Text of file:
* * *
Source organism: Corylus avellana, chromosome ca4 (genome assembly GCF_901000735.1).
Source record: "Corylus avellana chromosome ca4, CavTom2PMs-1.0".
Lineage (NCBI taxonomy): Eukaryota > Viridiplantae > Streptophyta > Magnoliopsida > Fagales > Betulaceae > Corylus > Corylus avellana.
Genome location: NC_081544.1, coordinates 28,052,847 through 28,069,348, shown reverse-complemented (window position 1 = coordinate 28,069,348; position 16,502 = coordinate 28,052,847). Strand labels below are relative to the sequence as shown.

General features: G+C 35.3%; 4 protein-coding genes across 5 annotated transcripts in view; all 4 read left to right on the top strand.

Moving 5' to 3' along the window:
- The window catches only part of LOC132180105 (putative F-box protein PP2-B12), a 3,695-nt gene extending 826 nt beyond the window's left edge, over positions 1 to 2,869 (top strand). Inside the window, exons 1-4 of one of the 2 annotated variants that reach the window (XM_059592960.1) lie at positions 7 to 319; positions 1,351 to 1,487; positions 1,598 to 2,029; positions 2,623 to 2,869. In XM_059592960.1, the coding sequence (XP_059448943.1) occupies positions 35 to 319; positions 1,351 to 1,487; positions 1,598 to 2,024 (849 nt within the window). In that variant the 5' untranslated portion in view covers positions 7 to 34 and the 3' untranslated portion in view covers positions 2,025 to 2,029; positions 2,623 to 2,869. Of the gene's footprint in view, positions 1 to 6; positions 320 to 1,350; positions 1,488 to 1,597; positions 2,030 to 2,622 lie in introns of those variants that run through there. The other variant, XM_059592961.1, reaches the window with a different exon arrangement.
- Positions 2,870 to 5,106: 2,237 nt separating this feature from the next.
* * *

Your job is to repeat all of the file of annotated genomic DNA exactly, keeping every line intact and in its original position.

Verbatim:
Source organism: Corylus avellana, chromosome ca4 (genome assembly GCF_901000735.1).
Source record: "Corylus avellana chromosome ca4, CavTom2PMs-1.0".
Lineage (NCBI taxonomy): Eukaryota > Viridiplantae > Streptophyta > Magnoliopsida > Fagales > Betulaceae > Corylus > Corylus avellana.
Genome location: NC_081544.1, coordinates 28,052,847 through 28,069,348, shown reverse-complemented (window position 1 = coordinate 28,069,348; position 16,502 = coordinate 28,052,847). Strand labels below are relative to the sequence as shown.

General features: G+C 35.3%; 4 protein-coding genes across 5 annotated transcripts in view; all 4 read left to right on the top strand.

Moving 5' to 3' along the window:
- The window catches only part of LOC132180105 (putative F-box protein PP2-B12), a 3,695-nt gene extending 826 nt beyond the window's left edge, over positions 1 to 2,869 (top strand). Inside the window, exons 1-4 of one of the 2 annotated variants that reach the window (XM_059592960.1) lie at positions 7 to 319; positions 1,351 to 1,487; positions 1,598 to 2,029; positions 2,623 to 2,869. In XM_059592960.1, the coding sequence (XP_059448943.1) occupies positions 35 to 319; positions 1,351 to 1,487; positions 1,598 to 2,024 (849 nt within the window). In that variant the 5' untranslated portion in view covers positions 7 to 34 and the 3' untranslated portion in view covers positions 2,025 to 2,029; positions 2,623 to 2,869. Of the gene's footprint in view, positions 1 to 6; positions 320 to 1,350; positions 1,488 to 1,597; positions 2,030 to 2,622 lie in introns of those variants that run through there. The other variant, XM_059592961.1, reaches the window with a different exon arrangement.
- Positions 2,870 to 5,106: 2,237 nt separating this feature from the next.